For many musical artists, winning a Grammy award is the ultimate goal. But recently, these once-celebrated awards have been riddled with accusations of racial bias and favoriting white, male creators, which has lead to much controversy.
Performers like Michael Jackson, Beyoncé, Billie Eilish, and many others are all Grammy winners, going down as prolific members of the music industry.
But can you refuse a Grammy award if you've won — and has anyone ever been so bold as to do so?
Can you refuse a Grammy Award?
In short: Yes. But very few have ever done it.
While some have declined the nomination before the award show even begins, only one performer has ever downright refused to accept the award after winning. Irish singer Sinead O'Connor refused to accept the award for Best Alternative Music Performance for her sophomore album "I Do Not Want What I Haven't Got" in 1991.
Sinead had been nominated in four categories that year and was reportedly supposed to give a performance. Leading up to the big event, though, Sinead released a statement announcing she would not be attending and claimed that the award show promoted "false and destructive materialistic values" according to the LA Times.
“I am not criticizing the Grammys in particular,” she said. “I am criticizing the music industry. I am criticizing my peers ... artists who are not doing their job."
Three contenders declined their nominations for the 2021 Grammys.
It's never been a secret that many of the academy-nominated award shows are... pretty white-centered. After the nominations are announced, there is often an outcry of which artists have been snubbed, especially when it comes to artists of color and female artists. Every year, many of the categories feature primarily white, male artists, despite the Grammys nominating committee's repeated claims that it is "committed" to diversity.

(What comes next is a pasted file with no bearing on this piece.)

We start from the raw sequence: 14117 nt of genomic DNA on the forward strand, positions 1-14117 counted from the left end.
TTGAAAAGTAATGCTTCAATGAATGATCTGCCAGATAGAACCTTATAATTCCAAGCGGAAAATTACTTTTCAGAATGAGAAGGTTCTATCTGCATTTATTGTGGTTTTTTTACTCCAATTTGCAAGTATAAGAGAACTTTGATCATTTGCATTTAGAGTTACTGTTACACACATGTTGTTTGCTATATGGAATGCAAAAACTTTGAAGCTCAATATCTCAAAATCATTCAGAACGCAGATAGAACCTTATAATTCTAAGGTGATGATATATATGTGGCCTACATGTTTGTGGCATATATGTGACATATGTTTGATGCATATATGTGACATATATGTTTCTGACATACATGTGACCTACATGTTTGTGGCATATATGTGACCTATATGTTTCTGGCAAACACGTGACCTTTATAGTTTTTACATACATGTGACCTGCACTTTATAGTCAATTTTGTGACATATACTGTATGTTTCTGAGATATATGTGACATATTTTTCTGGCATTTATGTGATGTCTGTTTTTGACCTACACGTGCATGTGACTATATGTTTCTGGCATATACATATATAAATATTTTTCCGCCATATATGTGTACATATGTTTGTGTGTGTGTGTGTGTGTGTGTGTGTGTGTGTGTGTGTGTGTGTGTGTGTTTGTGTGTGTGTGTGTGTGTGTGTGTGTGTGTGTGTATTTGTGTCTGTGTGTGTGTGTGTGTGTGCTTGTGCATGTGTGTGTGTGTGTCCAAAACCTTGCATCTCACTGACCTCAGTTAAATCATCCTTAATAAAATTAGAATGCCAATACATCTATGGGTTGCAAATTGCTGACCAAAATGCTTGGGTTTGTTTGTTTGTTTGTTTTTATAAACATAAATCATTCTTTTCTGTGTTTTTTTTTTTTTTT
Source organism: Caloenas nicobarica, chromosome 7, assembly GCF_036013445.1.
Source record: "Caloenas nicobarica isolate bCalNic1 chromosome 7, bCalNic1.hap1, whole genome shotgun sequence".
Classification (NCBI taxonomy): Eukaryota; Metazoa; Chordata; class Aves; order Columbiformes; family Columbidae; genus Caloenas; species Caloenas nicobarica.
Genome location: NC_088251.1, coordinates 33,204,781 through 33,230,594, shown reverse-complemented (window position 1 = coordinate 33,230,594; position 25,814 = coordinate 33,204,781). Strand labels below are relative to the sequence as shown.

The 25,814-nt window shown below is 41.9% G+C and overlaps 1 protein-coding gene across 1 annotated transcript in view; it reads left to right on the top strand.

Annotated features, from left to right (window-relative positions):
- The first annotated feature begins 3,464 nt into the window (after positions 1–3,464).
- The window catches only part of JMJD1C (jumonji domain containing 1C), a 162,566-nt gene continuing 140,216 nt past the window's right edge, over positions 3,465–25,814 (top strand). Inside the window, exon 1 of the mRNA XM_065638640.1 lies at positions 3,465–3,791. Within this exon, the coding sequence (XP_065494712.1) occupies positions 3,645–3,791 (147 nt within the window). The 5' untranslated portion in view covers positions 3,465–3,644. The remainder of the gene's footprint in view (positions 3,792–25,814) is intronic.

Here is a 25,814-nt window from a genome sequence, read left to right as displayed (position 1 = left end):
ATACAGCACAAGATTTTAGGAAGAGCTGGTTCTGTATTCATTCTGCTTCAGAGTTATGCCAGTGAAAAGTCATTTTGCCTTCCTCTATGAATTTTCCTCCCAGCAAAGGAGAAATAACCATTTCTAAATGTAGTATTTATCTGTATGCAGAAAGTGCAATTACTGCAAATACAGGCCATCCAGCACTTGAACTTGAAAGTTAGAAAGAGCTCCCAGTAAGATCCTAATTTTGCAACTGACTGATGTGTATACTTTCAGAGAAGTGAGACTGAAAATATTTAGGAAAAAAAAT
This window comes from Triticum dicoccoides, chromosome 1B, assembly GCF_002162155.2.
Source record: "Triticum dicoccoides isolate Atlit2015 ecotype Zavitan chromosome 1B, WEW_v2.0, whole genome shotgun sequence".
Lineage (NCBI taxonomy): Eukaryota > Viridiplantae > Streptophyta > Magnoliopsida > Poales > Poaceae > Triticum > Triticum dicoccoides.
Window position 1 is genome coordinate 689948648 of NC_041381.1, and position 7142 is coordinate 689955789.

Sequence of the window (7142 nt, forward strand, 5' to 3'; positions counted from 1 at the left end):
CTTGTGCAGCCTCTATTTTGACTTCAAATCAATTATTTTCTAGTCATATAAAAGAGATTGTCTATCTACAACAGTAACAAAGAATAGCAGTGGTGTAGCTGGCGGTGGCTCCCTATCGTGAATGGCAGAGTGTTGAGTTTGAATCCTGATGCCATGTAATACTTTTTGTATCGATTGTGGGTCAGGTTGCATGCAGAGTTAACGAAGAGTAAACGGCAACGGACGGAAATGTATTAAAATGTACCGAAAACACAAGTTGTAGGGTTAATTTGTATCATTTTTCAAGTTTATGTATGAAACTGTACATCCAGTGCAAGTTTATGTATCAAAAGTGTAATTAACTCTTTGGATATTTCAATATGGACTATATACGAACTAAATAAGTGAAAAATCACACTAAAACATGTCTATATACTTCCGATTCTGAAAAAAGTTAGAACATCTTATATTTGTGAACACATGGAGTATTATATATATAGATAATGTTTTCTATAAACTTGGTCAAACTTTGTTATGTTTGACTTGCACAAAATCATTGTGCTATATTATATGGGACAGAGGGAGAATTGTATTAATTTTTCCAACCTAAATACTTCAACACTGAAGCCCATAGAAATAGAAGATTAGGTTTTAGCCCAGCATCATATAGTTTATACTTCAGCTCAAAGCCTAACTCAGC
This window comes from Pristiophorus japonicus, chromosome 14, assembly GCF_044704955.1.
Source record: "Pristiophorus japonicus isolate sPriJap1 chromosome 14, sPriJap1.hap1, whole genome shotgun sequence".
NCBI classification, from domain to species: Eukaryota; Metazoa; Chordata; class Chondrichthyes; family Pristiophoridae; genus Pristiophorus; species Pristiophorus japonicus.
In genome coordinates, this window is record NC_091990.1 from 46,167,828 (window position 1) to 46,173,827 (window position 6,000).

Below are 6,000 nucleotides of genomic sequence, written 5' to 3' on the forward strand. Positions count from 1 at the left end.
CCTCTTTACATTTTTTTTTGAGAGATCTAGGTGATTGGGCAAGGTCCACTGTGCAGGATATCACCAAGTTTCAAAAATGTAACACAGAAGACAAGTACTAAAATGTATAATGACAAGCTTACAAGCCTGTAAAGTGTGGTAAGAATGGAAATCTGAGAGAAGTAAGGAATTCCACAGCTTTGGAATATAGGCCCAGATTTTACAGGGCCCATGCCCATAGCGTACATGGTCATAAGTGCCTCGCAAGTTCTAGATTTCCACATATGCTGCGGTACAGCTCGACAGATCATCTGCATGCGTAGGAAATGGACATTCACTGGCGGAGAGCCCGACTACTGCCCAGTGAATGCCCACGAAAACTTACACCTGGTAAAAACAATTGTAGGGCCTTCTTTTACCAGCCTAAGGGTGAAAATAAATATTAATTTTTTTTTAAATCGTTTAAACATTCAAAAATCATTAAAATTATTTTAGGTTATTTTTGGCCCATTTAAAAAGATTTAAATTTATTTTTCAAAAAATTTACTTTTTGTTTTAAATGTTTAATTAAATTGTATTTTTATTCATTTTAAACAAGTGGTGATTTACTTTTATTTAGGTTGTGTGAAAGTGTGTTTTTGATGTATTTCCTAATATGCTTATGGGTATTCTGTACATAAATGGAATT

This year, three of the nominees in the category for best children's album have declined their nomination, noting that the category is made up entirely of white creators and one female artist.
Alastair Moock, Dog on Fleas, and the Okee Dokee Brothers have all declined their nominations in an effort to stand in solidarity with Black and other non-white musicians and performers.
"We thought that it was the strongest thing we could do, to stand with people of color whose albums are too often left out of the Grammy nominations," Joe Mailander of the Okee Dokee Brothers told NPR. "This is not just white guys with guitars playing for kids. We want to welcome all different types of music to this community."
All three of these nominees wrote a letter to the Recording Academy, saying they "couldn't in good conscience benefit from a process that has historically overlooked women and artists of color."
"We have made a very clear and firm commitment to diversity, equity and inclusion as a part of our core values," The Recording Academy's Chief Diversity and Inclusion Officer Valeisha Butterfield Jones said. "I think many of the actions that we've taken and have put into place are signs of that. But we still have a lot of work left to do."